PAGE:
Updated on: Thursday, August 05, 2021, 12:10 AM IST

Is the JD(U)-BJP honeymoon in Bihar over, asks Bhavdeep Kang

Chief Minister Nitish Kumar has joined the opposition in demanding a probe into the Pegasus controversy. He has criticised the population policies adopted by BJP-ruled states. His recent meeting with Tejaswi and other opposition members on a caste census for the state is significant. He was not in favour of abrogating Article 370 and chary but silent on the building of a Ram temple at Ayodhya

Bihar Chief Minister Nitish Kumar has joined the opposition in demanding a probe into Pegasus-gate, the alleged phone-hacking controversy. Seen in conjunction with his recent criticism of the population policies adopted by BJP state governments, followed by a much-publicised meeting with RJD leader Tejaswi Yadav, this has naturally led to speculation that the JD(U)-BJP honeymoon in Bihar may well be over.

On the one hand, there are several differences of opinion between the two. On the other, the JD(U) joined the Union Cabinet for the first time last month, with its then national president Ram Chandra Prasad Singh becoming minister for steel. Another NDA ally in Bihar, the LJP, was also accommodated, with Pashupati Kumar Paras getting the food processing portfolio.

Nitish leverage

Nonetheless, the Bihar CM finds it expedient to send warning signals to his main ally in Bihar, particularly in the backdrop of Mamata ‘Didi’ Banerjee’s vigorous attempts to unite the Opposition. The fact that no other regional leader can give as big a fillip to the opposition camp as Nitish Kumar (once seen as prime ministerial material) gives him leverage.

The BJP’s aggression in Bihar has annoyed the JD(U). The fact that the former continues to be the junior partner in the alliance, despite having 31 more seats in the assembly than the JD(U), does not sit well with a section of the BJP. Simultaneously, the BJP’s gains in the state – although it contested fewer seats than the JD(U), its tally went up by 21 – has rattled the regional party.

In the run-up to the 2020 assembly elections, the fault-lines between the two main NDA partners came to the fore. BJP leaders in Bihar believed that anti-incumbency, deepened by the pandemic, had made Nitish a liability. The then LJP chief, Chirag Paswan, spoke out openly against Nitish and accommodated a number of rebels, which led to rumours that the BJP was ‘conspiring’ to limit the JD(U)’s numbers and corner the chief ministership.

The rumours were promptly scotched by the BJP, which not only sacked the rebels but clarified that regardless of the outcome, Nitish Kumar would be CM. Chirag did manage to damage the JD(U), but not quite as much as had been expected.

Valuable ally for NDA

In the aftermath of the elections, speculation was rife that Nitish Kumar would ditch the NDA and form an alliance with the RJD and its principal allies, the Congress and the CPI(M). In January this year, an audio clip, purportedly of a JD(U) MLA, claiming that Nitish would quit “in six months” did the rounds. But his bitter experience with the mahagathbandhan, which he abandoned in 2017, argues against such an eventuality.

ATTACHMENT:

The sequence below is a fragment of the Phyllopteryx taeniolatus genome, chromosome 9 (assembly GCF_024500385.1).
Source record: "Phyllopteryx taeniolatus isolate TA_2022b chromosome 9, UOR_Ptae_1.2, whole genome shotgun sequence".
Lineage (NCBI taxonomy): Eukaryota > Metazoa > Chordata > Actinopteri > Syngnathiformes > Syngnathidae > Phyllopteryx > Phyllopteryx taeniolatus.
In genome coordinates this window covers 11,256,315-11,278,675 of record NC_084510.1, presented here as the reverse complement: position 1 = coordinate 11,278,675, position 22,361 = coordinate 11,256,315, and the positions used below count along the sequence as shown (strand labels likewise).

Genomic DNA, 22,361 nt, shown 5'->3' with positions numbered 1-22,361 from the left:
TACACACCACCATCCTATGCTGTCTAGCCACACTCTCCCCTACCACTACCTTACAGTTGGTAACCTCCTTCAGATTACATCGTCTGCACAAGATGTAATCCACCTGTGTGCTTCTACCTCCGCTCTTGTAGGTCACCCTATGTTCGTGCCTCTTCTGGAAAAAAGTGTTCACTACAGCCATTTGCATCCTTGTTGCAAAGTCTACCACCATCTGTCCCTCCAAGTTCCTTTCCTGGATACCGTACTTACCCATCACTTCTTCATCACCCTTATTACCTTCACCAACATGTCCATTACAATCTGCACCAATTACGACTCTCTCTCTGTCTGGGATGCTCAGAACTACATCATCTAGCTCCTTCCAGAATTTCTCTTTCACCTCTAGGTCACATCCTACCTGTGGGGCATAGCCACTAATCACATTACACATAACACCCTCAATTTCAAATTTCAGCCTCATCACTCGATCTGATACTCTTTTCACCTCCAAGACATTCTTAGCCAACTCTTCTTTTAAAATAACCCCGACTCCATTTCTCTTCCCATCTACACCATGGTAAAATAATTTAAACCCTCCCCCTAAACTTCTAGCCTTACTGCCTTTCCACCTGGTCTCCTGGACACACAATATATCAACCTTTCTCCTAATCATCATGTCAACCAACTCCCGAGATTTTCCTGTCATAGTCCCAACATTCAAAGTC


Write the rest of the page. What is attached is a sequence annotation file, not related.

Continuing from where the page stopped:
For the national party, Nitish remains a valuable ally, quite apart from the fact that it cannot hope to have the numbers without him. Regional challenges are mounting across the country, making it vital for the BJP to hold on to all its allies in general and Nitish in particular.

From that perspective, his recent meeting with Tejaswi and other opposition members on a caste census for the state acquires significance. The BJP has been opposed to such a census, because any significant change in demographics would throw up a demand for restructuring reservation, a highly explosive issue. While the JD(U) insists that the census was the sole agenda, the CM’s bonhomie with his ally-turned rival is bound to stir suspicion.

Points of disagreement

Nitish’s observations on the UP Population Stabilisation Bill, notably that legislation was avoidable and female education and empowerment were the only way forward, drew sharp responses from the BJP members of his cabinet, one of whom pointed out that the two-child norm for contesting urban local body elections was already in force in Bihar.

The caste census and population bill are not the only points of disagreement between the NDA partners. Nitish was not in favour of abrogating Article 370 (but later clarified that once a law had been passed, everyone should abide by it). Nor does he approve of a uniform civil code. He was also chary on the building of a Ram Temple at Ayodhya, but has maintained a discreet silence on the issue.

The BJP, for its part, would like Nitish to move beyond social engineering and welfarism, and focus his efforts towards attracting investment and creating jobs in Bihar. As Prime Minister Narendra Modi said during the 2020 campaign, he wanted Nitish as CM to enable ‘vikas’ in the state.

It all boils down to Nitish Kumar’s comfort levels vis-a-vis his allies. The mahagathbandhan failed to create a comfort factor in 2017. The BJP must rein in its cohorts in Bihar and ensure it does not make the same error, as political instability can only undermine the state’s progress.

The writer is a senior journalist with 35 years of experience in working with major newspapers and magazines. She is now an independent writer and author.

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Published on: Thursday, August 05, 2021, 02:30 AM IST